Keenan has spent most of his adult life in prison. When he approached the Royal Commission to tell his story Keenan was serving a lengthy sentence for attacking a man he believed to be a paedophile. ‘I’ve got a dead set hatred of sex offenders’, Keenan told the Commissioner. ‘An absolute hatred.’
As a five-year-old in the mid-1980s Keenan was fostered by a ‘nice white family’ on the New South Wales central coast. He loved and admired this couple and they became his adoptive parents. Nevertheless his Aboriginality meant that as a small child he felt out of place in the white neighbourhood. ‘I was a bit worried about what people would think when my family is white and I was black.’
When Keenan was nine his parents sent him along to the local Catholic Church to learn about Holy Communion. Keenan was very interested in religion and the parish priest, Father Rufus Baxter, took a friendly interest in Keenan. Father Baxter turned up at the family home one afternoon.
‘He asked my parents if he could do private studies with me at the church and my parents thought, you know, the sun shined out of his arse, they thought he was the top bloke.’ Baxter collected Keenan from school in his car and drove him to the church. The two of them were alone together.
‘It started off, he’d joke around and that, doing his little laugh and touching my knee and touching me thigh and then, yeah … He’d touch my penis and I pulled away from him. He said “No, everything’s all right”, and he’s just a friend.’
The abuse continued. ‘Done it again and I told him I didn’t want him to. Then he roared at me, no matter what I say to my parents they won’t believe you.’
Keenan did not want to go back for further communion lessons, but his parents insisted. Baxter touched his penis on two more occasions. Finally Keenan found the courage to talk to his father. ‘I pulled my dad aside to talk to him about it ‘cause for about three days straight he just kept doing the same thing to me. I tried to talk to Dad about it but he said, “No, you’re probably looking at it the wrong way. He’s probably just mucking around with you”.’ Keenan refused to return to Father Baxter and changed churches instead.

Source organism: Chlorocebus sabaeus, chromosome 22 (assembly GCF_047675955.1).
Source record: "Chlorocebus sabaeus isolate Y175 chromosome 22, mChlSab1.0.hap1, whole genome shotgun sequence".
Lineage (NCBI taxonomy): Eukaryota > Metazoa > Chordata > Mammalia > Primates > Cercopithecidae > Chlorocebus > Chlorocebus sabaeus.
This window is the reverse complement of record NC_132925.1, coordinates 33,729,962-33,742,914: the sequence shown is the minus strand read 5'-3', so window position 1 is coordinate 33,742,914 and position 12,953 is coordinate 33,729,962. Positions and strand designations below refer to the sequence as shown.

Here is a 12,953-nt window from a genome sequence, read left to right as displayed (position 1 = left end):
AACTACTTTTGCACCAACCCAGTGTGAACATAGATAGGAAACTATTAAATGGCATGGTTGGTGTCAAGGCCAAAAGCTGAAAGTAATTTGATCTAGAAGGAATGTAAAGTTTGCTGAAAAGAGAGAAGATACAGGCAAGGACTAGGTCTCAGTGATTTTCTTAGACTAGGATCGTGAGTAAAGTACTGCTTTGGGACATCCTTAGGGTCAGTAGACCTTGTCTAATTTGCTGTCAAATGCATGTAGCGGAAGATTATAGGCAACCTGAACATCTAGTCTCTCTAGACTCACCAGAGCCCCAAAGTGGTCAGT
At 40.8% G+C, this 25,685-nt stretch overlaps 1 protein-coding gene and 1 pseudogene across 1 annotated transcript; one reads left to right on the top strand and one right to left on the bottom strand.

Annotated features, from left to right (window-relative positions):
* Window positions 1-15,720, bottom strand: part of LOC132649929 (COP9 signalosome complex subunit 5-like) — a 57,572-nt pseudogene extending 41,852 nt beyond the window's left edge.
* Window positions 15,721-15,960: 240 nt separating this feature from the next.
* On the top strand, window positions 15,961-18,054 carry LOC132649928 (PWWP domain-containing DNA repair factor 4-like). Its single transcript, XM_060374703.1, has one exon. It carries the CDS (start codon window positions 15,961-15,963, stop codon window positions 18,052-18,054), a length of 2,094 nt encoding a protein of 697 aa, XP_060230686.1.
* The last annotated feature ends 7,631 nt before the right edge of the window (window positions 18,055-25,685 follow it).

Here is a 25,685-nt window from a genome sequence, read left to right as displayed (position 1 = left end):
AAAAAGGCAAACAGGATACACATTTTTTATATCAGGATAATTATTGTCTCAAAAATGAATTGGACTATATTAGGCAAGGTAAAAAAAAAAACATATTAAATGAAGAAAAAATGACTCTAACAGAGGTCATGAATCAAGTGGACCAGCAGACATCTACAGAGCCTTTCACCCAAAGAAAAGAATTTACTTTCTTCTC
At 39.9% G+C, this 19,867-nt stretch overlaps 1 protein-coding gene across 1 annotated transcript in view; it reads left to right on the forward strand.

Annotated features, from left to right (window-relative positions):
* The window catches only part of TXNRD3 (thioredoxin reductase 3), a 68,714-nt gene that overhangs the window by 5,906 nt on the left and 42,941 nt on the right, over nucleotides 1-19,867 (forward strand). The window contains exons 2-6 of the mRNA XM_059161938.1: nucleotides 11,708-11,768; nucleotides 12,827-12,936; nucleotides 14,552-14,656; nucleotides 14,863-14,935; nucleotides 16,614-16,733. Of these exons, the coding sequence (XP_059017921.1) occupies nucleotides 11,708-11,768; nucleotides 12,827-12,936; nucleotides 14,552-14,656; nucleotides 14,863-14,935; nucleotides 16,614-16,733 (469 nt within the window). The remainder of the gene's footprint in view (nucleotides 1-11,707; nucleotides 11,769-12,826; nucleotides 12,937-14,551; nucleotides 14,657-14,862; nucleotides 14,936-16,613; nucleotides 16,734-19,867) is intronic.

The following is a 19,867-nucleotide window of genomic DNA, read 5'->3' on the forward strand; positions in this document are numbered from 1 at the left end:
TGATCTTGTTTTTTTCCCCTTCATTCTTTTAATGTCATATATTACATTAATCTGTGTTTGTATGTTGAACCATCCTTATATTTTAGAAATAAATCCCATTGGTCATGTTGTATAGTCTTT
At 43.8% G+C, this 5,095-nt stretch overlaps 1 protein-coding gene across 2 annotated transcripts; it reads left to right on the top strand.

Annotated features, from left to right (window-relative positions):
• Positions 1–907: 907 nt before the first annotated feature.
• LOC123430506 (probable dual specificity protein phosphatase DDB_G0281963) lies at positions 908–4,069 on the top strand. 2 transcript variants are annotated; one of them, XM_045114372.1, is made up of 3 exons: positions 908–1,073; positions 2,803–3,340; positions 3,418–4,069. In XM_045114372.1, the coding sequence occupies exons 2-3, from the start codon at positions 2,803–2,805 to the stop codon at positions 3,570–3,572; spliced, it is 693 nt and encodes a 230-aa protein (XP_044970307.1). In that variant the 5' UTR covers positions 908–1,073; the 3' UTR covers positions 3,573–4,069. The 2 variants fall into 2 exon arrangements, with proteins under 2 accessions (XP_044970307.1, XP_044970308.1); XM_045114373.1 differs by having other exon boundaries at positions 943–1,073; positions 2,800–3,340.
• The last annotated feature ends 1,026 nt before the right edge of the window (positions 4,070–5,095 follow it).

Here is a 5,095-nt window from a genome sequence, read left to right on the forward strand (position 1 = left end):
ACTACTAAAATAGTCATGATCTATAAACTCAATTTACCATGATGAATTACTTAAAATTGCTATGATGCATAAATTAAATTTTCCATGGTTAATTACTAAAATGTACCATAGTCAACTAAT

The damage had been done. Keenan lost his faith. ‘I figured there was no God. He couldn’t be there protecting me when I needed him. I was in his house and he couldn’t protect me.’ He felt betrayed by his father. ‘The main person I trusted and relied on and respected, he didn’t believe me. The two main things I believed in the strongest weren’t there for me.’
Keenan decided to suppress his memory of the abuse. He thought, ‘I’ll find a little part of my body I can fold it up into and I don’t have to talk about it anymore’.
His behaviour changed dramatically and he became a ‘prick of a kid’. At 15 he moved out of home with a girlfriend and lost contact with his adoptive family for years. By his late teens Keenan was clashing with the police. He ended up in the juvenile detention system and then adult prison.
Keenan eventually did tell his girlfriend about the abuse in his past and she was very supportive and understanding. In his mid-20s he finally told his mother. ‘She was upset that I never told her because she would’ve done something. But with Dad getting rid of it I knew I couldn’t tell Mum.’ The relationship with his foster father remained difficult.
Keenan has told no one else about the abuse for 30 years. ‘Even now in court they asked if I’ve been touched as a kid I said “No”. ‘Cause it’s got nothing to do with them. It’s taken me a long time to talk about this.’
‘Opening up again today about it, it makes me feel like I’m a kid again. It’s bringing back a lot in my mind I’ve learnt how to put away.’
‘At the age I am now I’ve got to get rid of that burden that’s sitting inside me, I think that’s the thing that keeps bringing me back to jail. ‘Cause jail’s a good place to hide.’
Keenan was planning to seek the help of a counsellor when he is released from prison.